Inauguration Day 2 - January 20

Another 6am wakeup and a brisk walk past parked dump trucks blocking streets around the security permitter brought me to an inauguration entry check point on 10th Street NW. In front of the tall metal fences, several dozen protestors had gathered with signs and megaphones. As I tried to move around them, a man in a black sweatshirt with a bandana over his face blocked off the sidewalk with a metal crowd barrier. "This checkpoint is closed," he told me, before disappearing into the crowd. Moments later, police stepped in to remove the barricades long enough for me to pass through. In response, several demonstrators linked arms and fanned out across the sidewalk in a renewed effort to prevent entry. 

Scenes like this could be found at many check points yesterday, as protestors obstructed entrances and created long lines and hours long wait times. Once inside, I walked down Pennsylvania avenue towards Capitol Hill through sparse crowds. Thousands of law enforcement officers lined both sides of the street, in some areas outnumbering spectators and demonstrators alike. Within the United States Naval Memorial, a larger group of protestors had set up a stage and PA system.

Once the presidential motorcade carrying Obama and Trump, passed on its way to the Capitol building I was able to cross Pennsylvania avenue and enter the National Mall. To my right, a sea of faces stretched out towards the Washington Monument. To my left, the white Capitol dome shone brightly against the grey sky. At first it was difficult to gauge the size of the crowd but, as I walked closer to the Capitol building, large gaps still remained amongst the audience.

The atmosphere was surprisingly subdued as the ceremony began. As the announcer called out the names of those in attendance, some, like Hillary Clinton, Nancy Pelosi, Joe Biden, and Barrack Obama, were met with scattered boos and jeers. It wasn't until Trump began the oath of office that the crowd began to really liven up. As he repeated the last words of the oath, members of the crowd around me lit victory cigars.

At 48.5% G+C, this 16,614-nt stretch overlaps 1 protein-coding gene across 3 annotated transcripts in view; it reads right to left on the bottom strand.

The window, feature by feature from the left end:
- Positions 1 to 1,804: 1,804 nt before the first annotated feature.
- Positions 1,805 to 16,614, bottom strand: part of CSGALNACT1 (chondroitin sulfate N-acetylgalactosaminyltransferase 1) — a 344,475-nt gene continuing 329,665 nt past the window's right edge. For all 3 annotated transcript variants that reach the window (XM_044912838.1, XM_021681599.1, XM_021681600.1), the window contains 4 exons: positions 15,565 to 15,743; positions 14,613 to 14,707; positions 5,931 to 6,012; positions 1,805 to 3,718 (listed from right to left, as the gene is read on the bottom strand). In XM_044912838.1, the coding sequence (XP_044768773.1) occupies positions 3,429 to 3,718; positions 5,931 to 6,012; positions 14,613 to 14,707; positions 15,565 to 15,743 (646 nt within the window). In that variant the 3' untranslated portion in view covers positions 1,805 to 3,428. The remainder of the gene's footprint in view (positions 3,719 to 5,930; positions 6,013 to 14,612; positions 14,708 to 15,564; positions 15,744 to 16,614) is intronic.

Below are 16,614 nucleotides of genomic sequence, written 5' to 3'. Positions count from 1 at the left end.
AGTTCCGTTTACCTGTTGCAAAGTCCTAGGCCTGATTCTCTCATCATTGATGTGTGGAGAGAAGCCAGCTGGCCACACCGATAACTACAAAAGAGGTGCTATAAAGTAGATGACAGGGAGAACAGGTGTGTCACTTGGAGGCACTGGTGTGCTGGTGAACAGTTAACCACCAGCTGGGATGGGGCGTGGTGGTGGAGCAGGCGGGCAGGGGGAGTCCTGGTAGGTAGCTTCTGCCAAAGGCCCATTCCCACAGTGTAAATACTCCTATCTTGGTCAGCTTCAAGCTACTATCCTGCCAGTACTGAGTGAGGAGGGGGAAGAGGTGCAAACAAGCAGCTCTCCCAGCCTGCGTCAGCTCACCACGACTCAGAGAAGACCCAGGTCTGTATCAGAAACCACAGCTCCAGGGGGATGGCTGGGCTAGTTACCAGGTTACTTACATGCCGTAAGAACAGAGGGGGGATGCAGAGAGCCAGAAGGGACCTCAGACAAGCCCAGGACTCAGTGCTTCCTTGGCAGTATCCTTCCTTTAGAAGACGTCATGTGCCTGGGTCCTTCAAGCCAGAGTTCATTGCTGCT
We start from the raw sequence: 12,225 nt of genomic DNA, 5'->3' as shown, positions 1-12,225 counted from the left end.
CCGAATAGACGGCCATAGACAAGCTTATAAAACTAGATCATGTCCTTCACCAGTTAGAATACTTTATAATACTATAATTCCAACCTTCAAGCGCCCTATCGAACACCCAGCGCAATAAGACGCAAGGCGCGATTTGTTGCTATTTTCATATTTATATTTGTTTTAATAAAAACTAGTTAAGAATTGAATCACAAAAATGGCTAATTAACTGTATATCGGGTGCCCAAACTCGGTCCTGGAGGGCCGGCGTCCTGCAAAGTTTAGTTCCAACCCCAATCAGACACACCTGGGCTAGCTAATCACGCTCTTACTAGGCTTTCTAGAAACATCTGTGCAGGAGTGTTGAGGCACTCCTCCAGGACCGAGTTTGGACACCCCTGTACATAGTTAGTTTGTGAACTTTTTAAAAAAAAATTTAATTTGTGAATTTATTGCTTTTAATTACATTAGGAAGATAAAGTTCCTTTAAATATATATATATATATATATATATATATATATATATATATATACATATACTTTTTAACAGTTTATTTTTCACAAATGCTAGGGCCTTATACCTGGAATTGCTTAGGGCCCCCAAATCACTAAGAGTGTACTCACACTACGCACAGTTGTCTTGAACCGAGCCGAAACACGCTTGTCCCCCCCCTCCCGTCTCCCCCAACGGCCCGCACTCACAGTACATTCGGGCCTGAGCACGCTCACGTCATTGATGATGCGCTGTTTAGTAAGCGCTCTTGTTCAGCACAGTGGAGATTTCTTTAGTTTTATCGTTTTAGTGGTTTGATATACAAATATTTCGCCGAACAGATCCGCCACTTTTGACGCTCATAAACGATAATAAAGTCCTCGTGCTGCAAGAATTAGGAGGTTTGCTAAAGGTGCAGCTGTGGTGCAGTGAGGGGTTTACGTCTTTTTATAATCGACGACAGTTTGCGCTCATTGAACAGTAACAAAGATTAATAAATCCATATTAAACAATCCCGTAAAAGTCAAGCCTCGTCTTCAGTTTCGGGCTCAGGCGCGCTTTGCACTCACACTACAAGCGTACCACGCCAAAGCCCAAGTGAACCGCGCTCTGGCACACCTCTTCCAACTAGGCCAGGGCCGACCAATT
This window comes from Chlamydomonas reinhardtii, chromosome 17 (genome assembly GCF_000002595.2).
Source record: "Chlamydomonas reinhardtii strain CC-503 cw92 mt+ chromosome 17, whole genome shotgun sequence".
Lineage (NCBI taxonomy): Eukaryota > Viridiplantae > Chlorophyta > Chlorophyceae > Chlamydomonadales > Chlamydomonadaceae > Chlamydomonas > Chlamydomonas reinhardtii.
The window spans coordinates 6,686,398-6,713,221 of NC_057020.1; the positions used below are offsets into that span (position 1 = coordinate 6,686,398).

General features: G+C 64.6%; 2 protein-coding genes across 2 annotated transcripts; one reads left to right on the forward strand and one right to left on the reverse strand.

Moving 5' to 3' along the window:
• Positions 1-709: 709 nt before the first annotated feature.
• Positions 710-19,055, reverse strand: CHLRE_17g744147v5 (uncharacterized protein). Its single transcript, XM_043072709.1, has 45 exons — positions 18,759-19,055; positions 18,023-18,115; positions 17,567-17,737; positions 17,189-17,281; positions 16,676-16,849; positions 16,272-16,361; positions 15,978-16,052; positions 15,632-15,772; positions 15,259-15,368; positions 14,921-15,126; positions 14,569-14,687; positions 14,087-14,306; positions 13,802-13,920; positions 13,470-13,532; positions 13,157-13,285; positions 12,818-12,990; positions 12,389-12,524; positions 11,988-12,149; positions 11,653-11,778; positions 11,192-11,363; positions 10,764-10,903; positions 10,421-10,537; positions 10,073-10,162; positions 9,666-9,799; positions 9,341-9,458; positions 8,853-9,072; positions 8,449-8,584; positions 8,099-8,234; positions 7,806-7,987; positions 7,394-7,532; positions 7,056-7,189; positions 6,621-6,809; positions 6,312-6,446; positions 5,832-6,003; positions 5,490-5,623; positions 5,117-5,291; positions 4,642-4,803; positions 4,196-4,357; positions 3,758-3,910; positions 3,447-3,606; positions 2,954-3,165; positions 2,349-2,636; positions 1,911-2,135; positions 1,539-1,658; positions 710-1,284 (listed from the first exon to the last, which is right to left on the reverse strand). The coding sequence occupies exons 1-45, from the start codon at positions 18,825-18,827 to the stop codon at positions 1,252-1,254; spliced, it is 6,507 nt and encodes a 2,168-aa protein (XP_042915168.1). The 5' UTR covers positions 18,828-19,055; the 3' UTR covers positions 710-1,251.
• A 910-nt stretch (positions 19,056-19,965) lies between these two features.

After the ceremony ended, I walked the 11 blocks to 18th street and the end of the security perimeter. I had heard that protestors on 12th street NW and L had smashed a bus station earlier in the day and began walking that way. I arrived to find a tense standoff between rows of police in riot gear and several groups of protestors in the park. Most of the demonstrators were peaceful and respectful but several had covered their faces with black bandanas, goggles, and gas masks. I rounded a corner to a blocked off street and squeezed through the tight space between the protestors and a building to get a better shot of the opposing lines.

I snapped a few images of a young child on top of his mother's shoulders and then two men wearing "Make America Great Again" hats passed in front of me between the protestors and the police. When the two men entered the crowd, someone sent a full plastic water bottle sailing towards one of their heads. It made contact with a crunching thud and was quickly followed by hands slapping the men. Police responded with pepper spray and quickly moved in to push the crowd back down 12th street.

That was all it took to ignite an outpouring of violence from a small sub sect of the protestors. Members of the black bloc group dressed in dark clothes with black bandanas covering their faces turned and threw chunks of rock and broken concrete towards the lines of police. Thick pink smoke billowed from the park behind us and flash bang grenades detonated around me. One demonstrator turned and began walking back towards the advancing law enforcement, both his hands raised in a gesture of defiance. More pepper spray and flash bang explosions followed. The crowd retreated towards the intersection of K Street and 12th where another standoff ensued. Some demonstrators dragged newspaper boxes into the street, which would later be set a blaze along with trash cans and a parked limousine. 

All together, the group of protestors turned rioters comprised a very small group of the crowd. When some black bloc members began throwing rocks at the windows of a local business, bystanders called out for them to stop. "This is what we came here for," they shouted back in response before running off down the street.

After several minutes, I turned and began walking home. My eyes and mouth burned from the residual pepper spray clouds. Behind me, the booming reverberations of flash bang grenades echoed off the buildings and people walked passed with frightened looks on their faces. Altogether, 217 people were arrested and two officers were injured. I watched the rest of the day's events from a friend's apartment. Later that evening, Trump's motorcade flew by a few feet in front of us on its way to an inaugural ball. This time, there were no protestors.